Now I was seeing the program from a completely different angle – as someone helping to run the Zxlerator rather than a participant. I immediately jumped into Bootcamp, helping our coordinators refine content from last year and collecting examples of work done to show our new class. But most importantly I was going to be an Explore Partner for three of the teams, serving as a mentor to help these ventures throughout the process.

As a brand new team member equipped with one summer of Zxlerator experience, I wondered how much value I could offer to seasoned employees of the company and my MBA peers. But then, just like last year, I decided to trust the ZX operating system. I leaned on my experience as a prior “consumer” of the accelerator to guide my teams and offer them tips for running experiments, validating hypotheses, presenting to VPs, and preparing for Demo Day.

Not only was I able to leverage that knowledge myself, but the rest of the Explore & People teams running the accelerator leveraged it too. They so innately felt that “the consumer was the boss” that they quickly and openly accepted my suggestions to the program, continuously building, measuring and learning, to bring our strong program satisfaction score even higher, up to 94%. Perhaps most excitingly as a new hire, the team lived up to the ABI principle that the company’s people are its greatest asset. They trusted me off the bat to help shape the program and mentor three of the teams - the most of any Explore Partner. It was incredible to see how much one could learn in one Zxlerator and how the experience fundamentally changed how people thought about problem solving. Alums of past accelerators wouldn’t miss Demo Day for anything; they even showed up wearing their ventures’ swag! It gave me hope for how this program could become even bigger, with former participants sharing this mindset back in their countries, business units, and future accelerators.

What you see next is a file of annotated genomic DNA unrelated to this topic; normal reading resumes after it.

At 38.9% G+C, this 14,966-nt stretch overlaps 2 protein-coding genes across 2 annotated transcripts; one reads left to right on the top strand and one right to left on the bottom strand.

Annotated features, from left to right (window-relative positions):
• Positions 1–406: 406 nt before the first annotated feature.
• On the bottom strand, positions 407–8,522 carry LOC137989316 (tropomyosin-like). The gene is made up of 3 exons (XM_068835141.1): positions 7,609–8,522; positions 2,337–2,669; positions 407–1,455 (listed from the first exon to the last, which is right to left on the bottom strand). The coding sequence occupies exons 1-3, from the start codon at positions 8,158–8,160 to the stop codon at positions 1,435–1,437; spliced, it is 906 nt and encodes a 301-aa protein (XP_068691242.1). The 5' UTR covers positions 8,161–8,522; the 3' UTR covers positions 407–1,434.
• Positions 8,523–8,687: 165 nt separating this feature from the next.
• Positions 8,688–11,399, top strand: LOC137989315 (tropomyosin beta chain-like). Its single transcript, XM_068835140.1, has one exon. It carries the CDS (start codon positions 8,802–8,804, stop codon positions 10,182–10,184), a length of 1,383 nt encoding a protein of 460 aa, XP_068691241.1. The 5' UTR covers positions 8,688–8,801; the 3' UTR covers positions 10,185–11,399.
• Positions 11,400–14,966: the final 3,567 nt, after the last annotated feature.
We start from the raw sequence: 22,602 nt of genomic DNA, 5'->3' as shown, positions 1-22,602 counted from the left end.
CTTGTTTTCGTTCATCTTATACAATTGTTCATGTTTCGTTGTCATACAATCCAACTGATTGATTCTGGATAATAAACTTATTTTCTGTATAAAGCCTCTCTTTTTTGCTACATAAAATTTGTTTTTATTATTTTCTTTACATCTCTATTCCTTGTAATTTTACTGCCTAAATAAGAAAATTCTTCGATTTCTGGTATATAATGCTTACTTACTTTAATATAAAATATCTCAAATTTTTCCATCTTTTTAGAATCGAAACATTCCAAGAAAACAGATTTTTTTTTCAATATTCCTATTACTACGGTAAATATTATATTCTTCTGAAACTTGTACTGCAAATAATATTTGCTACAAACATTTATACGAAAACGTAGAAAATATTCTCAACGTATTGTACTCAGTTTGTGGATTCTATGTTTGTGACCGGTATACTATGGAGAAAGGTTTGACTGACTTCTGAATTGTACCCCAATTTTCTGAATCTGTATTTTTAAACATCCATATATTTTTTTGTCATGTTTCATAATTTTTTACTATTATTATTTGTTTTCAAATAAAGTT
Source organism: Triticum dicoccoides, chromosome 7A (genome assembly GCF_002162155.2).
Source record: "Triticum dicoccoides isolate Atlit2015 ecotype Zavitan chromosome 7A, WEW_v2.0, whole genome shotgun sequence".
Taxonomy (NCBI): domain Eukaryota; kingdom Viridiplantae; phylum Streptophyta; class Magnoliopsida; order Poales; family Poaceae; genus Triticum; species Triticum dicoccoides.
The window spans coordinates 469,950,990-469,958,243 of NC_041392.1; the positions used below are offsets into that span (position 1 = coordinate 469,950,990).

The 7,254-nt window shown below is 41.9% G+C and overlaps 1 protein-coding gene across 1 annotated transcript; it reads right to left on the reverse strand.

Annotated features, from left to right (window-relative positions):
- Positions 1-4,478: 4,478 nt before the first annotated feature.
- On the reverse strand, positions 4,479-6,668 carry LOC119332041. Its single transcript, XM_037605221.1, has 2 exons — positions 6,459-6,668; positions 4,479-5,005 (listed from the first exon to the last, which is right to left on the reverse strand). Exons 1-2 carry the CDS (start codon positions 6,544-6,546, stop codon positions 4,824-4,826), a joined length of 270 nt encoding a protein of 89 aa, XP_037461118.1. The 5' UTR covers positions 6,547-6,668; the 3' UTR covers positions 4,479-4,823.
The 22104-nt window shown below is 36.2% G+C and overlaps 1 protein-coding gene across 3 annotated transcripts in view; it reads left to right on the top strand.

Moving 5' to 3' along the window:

As Demo Day concluded and I took off my headset in the AV booth, I was sad to see the program end, but I realized this was just the beginning both for my career at ZX and the Zxlerator. There were funding decisions to be made, recruits for next year to find, feedback to implement, and opportunities to take the program even further in 2019.

Meet Alan Audi, VP of Legal & Corporate Affairs


Tell us a bit about your career path. How did you end up at ZX Ventures?

When I graduated from law school, I joined a big law firm, mostly because I saw it as a great way to learn and figure out what kind of lawyer I wanted to be. The law firm career path helps you your confidence and develop nuts and bolts legal skills, but I quickly figured out it wasn’t the right long term career choice for me. So after a few years I moved to a role in the pay-TV industry as an in-house lawyer, which was a fantastic growth experience. At the time the industry was under a lot of pressure from changing consumer habits, especially because of cord-cutters — young consumers who prefer watching content “on-demand” on platforms like Netflix instead of paying for traditional cable or satellite TV. I saw firsthand how even the most profitable industries need to adapt and innovate if they’re to thrive in the long run. So needless to say when an opportunity at ZX Ventures came up I jumped on it. What could be more exciting than helping AB InBev — the world’s largest brewer — get ahead of changing consumer trends and position itself for long-term growth?

You’re new to ZX, but not to ABI! How do you think your time at ABI prepared you for ZX?

It certainly helps to have built a network of friends and colleagues across the ABI organization. While ZX and ABI are independent, sometimes we need to rely on ABI’s resources to be effective. Knowing who to call goes a long way.